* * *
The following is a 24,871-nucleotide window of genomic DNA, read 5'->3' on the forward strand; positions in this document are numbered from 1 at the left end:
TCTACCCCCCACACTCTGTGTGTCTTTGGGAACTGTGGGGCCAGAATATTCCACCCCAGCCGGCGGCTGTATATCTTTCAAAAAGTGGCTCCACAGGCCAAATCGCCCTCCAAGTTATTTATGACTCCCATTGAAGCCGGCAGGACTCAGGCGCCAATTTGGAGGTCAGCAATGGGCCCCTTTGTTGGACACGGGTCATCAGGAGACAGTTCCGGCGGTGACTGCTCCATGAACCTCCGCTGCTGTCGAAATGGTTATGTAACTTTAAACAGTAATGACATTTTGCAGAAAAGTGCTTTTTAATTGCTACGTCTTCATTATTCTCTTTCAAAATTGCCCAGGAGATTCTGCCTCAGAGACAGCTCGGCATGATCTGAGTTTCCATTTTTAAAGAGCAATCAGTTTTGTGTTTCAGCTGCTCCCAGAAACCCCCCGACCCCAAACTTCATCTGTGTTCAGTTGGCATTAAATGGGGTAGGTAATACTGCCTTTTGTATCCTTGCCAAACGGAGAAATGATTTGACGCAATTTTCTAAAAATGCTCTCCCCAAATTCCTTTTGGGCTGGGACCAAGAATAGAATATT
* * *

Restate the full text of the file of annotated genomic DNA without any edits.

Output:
The following is a 24,871-nucleotide window of genomic DNA, read 5'->3' on the forward strand; positions in this document are numbered from 1 at the left end:
TCTACCCCCCACACTCTGTGTGTCTTTGGGAACTGTGGGGCCAGAATATTCCACCCCAGCCGGCGGCTGTATATCTTTCAAAAAGTGGCTCCACAGGCCAAATCGCCCTCCAAGTTATTTATGACTCCCATTGAAGCCGGCAGGACTCAGGCGCCAATTTGGAGGTCAGCAATGGGCCCCTTTGTTGGACACGGGTCATCAGGAGACAGTTCCGGCGGTGACTGCTCCATGAACCTCCGCTGCTGTCGAAATGGTTATGTAACTTTAAACAGTAATGACATTTTGCAGAAAAGTGCTTTTTAATTGCTACGTCTTCATTATTCTCTTTCAAAATTGCCCAGGAGATTCTGCCTCAGAGACAGCTCGGCATGATCTGAGTTTCCATTTTTAAAGAGCAATCAGTTTTGTGTTTCAGCTGCTCCCAGAAACCCCCCGACCCCAAACTTCATCTGTGTTCAGTTGGCATTAAATGGGGTAGGTAATACTGCCTTTTGTATCCTTGCCAAACGGAGAAATGATTTGACGCAATTTTCTAAAAATGCTCTCCCCAAATTCCTTTTGGGCTGGGACCAAGAATAGAATATT